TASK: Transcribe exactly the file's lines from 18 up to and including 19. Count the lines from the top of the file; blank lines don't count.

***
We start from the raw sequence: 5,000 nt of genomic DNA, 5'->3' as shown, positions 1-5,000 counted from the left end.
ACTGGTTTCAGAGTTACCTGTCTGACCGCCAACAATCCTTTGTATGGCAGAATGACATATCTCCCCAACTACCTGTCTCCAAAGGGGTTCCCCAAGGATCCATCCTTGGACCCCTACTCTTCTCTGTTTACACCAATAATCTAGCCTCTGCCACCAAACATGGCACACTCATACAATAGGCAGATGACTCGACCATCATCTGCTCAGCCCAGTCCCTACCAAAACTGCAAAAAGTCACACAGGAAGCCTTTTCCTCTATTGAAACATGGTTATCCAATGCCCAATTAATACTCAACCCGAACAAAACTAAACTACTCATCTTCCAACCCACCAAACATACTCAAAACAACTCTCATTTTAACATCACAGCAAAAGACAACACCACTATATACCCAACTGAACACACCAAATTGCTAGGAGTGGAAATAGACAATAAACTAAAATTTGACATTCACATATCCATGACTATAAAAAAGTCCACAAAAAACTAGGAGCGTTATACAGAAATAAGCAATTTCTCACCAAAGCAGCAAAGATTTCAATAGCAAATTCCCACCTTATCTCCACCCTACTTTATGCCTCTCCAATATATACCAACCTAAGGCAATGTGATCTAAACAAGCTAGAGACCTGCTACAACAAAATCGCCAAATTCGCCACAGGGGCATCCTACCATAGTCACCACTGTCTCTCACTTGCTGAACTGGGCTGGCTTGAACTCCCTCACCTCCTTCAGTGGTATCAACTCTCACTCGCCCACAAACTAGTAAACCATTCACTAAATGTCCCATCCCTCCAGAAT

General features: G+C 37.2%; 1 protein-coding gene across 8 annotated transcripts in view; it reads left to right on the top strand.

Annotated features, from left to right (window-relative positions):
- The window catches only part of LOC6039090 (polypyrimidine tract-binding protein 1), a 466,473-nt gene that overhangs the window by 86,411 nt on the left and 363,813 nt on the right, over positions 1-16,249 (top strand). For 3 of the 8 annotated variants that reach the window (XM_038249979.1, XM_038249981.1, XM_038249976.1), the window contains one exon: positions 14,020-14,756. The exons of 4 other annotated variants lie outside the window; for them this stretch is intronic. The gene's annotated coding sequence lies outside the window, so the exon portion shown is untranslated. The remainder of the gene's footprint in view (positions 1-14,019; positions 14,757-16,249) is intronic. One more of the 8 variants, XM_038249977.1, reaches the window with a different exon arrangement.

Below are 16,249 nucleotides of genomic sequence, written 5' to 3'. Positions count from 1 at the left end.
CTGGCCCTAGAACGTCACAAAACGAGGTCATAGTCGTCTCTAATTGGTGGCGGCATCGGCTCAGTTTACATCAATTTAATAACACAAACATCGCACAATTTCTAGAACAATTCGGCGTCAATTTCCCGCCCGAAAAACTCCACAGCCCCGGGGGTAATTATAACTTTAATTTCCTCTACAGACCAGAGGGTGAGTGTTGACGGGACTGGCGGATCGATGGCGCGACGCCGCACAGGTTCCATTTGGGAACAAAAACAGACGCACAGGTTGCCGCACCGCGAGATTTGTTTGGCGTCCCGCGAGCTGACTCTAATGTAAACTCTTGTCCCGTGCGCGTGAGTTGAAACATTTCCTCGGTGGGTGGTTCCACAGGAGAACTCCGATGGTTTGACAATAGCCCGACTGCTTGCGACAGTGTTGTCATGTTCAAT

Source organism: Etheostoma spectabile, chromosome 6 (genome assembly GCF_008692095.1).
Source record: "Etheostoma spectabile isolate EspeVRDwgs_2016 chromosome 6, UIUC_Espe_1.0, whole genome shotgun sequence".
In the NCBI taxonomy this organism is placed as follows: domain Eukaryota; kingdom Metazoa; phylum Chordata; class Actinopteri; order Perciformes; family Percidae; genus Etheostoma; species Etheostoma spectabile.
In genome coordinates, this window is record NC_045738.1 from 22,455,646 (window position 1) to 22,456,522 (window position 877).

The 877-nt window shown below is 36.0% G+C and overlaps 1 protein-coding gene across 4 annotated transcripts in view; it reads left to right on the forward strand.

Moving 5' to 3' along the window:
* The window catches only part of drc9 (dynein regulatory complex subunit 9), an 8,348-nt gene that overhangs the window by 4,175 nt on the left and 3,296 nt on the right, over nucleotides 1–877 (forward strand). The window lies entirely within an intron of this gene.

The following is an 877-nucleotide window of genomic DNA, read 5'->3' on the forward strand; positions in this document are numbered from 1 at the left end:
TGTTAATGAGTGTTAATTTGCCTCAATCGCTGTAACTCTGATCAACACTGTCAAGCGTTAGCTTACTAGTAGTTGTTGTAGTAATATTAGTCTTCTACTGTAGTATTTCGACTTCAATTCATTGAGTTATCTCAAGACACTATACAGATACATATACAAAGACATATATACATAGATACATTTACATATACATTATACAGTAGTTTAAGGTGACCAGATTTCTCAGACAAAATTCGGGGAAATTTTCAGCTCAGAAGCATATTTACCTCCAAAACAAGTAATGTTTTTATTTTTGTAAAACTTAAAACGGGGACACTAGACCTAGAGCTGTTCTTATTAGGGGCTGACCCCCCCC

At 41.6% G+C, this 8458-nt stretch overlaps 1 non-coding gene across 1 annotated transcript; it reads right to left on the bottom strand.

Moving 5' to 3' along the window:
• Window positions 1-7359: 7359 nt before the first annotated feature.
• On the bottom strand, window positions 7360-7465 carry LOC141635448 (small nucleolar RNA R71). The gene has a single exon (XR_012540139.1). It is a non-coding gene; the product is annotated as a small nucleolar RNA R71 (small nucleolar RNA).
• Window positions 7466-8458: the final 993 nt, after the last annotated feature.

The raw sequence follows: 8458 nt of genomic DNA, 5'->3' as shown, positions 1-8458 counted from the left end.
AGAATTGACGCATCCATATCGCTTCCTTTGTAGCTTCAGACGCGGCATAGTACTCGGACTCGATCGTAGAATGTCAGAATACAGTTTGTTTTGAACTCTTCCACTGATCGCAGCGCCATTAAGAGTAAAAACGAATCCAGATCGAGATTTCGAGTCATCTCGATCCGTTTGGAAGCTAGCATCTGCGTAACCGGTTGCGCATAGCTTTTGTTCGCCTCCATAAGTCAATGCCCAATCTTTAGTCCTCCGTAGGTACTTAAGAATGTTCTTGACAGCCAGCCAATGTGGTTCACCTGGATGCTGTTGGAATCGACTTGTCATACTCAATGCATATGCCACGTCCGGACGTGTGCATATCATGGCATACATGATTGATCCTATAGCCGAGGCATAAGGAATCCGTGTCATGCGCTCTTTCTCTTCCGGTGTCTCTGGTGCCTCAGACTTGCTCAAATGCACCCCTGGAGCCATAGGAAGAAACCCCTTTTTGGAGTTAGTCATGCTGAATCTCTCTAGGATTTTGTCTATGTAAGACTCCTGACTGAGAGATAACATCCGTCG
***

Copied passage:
Moving 5' to 3' along the window:
• Window positions 1-7359: 7359 nt before the first annotated feature.